ALMOST a fifth of parents have been asked to make a regular financial donation to their child’s school, a survey suggests.
In some cases, hard-pressed mothers and fathers have been asked to contribute more than £100 a year.
The findings, in a poll conducted by the NASUWT teaching union, also show that many families are handing over money to pay for visits such as trips to museums or the theatre, and some are being asked to cover the costs of activities required as part of an exam course.
NASUWT general secretary Chris Keates argued that parents are facing escalating costs linked to their child’s education.
The findings have been released amid concerns from school leaders and teachers about growing funding pressures in England’s state schools.
Ministers have argued that schools funding is at record levels.
In total, 18 per cent of parents said they had been asked to complete a standing order or direct debit for a regular donation. Of those, around 23 per cent said the school had said the money would go towards the school budget, more than half (51 per cent) had been told it was to enhance resources, a further 18 per cent said they had been told it was to improve extra-curricular activities and nine per cent said the money was going to a specific school project.
The parents polled were asked how much the donation had cost them weekly, monthly or yearly.
Of those who gave the figure in a yearly form, 61 per cent said that they had donated £10 to £50 a year, while around a fifth said the contributions cost £101 or more a year.
The survey, published as the NASUWT meets for its annual conference in Manchester, also found that among parents who have not been asked to make a regular contribution, 13 per cent said that they have still made a financial donation because the school expects them to, while 16 per cent said they gave voluntarily. The rest had not made a donation.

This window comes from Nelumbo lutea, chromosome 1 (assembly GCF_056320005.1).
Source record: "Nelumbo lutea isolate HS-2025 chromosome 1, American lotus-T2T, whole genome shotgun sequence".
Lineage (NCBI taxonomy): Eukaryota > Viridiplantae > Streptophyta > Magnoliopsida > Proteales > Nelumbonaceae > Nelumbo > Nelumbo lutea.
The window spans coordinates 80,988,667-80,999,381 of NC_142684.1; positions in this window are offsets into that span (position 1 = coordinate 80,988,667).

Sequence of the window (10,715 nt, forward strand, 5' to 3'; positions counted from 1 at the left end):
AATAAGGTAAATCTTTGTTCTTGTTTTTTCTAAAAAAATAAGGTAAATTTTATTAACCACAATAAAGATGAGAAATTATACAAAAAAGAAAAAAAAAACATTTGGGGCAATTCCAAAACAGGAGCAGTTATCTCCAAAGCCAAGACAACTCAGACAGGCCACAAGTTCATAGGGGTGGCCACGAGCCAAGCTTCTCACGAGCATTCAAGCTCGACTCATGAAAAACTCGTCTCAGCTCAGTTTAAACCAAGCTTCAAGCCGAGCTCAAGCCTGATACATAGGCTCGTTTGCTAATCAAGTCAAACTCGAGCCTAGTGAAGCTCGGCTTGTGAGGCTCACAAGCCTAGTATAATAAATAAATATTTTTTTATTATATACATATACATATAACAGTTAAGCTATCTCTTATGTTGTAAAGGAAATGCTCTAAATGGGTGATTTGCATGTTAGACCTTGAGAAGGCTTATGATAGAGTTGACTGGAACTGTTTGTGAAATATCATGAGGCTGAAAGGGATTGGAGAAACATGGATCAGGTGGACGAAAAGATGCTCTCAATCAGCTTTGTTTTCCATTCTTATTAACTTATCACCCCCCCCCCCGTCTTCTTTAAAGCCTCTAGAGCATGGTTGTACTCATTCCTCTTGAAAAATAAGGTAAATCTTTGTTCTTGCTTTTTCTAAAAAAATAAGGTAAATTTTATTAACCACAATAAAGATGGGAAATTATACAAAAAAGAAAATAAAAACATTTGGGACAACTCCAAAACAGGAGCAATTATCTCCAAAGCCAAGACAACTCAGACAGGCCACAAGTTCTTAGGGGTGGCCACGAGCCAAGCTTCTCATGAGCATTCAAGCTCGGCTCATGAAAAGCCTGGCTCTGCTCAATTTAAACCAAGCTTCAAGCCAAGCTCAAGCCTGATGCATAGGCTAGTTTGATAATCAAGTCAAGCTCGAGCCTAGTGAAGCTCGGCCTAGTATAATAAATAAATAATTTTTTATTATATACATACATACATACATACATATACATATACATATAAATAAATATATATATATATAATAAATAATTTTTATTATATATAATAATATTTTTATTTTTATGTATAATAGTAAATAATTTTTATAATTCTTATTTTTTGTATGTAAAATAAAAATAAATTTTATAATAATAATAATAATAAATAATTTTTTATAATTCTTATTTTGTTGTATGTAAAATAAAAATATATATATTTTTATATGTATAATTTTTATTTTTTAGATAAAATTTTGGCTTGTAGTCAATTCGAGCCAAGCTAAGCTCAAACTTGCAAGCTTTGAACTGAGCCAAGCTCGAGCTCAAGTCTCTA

The government has previously said that schools must make it clear to parents that they are not obliged to make contributions.
Overall, around 96 per cent of those polled by the union said that they had paid for a visit related to a particular topic or subject their child was studying, while 23 per cent had paid for an activity required as part of an exam course or qualification.
Just over a third (38 per cent) said they had made a contribution for their child to take part in after-school activities, lessons or clubs outside formal childcare.
Ms Keates warned that “substantial financial pressures” are now being placed on parents and carers.
“The costs of attending some schools are now acting as a barrier to parents accessing their school of choice for their children and are effectively a covert form of selection,” she said.
“The NASUWT is clear that access to education must not be based on parents’ ability to pay.”
The survey saw almost 4,000 parents being questioned during December and January. The Association of Teachers and Lecturers, GMB, National Association of Head Teachers, the National Union of Teachers, Unison and Unite have previously claimed that 98 per cent of schools face a real terms reduction in funding for every pupil, with an average loss of £339 per primary youngster and £477 for secondary students.
But, speaking earlier this year, a Department for Education spokesman said: “School funding is at its highest level on record and will be over £40bn in 2016-17.”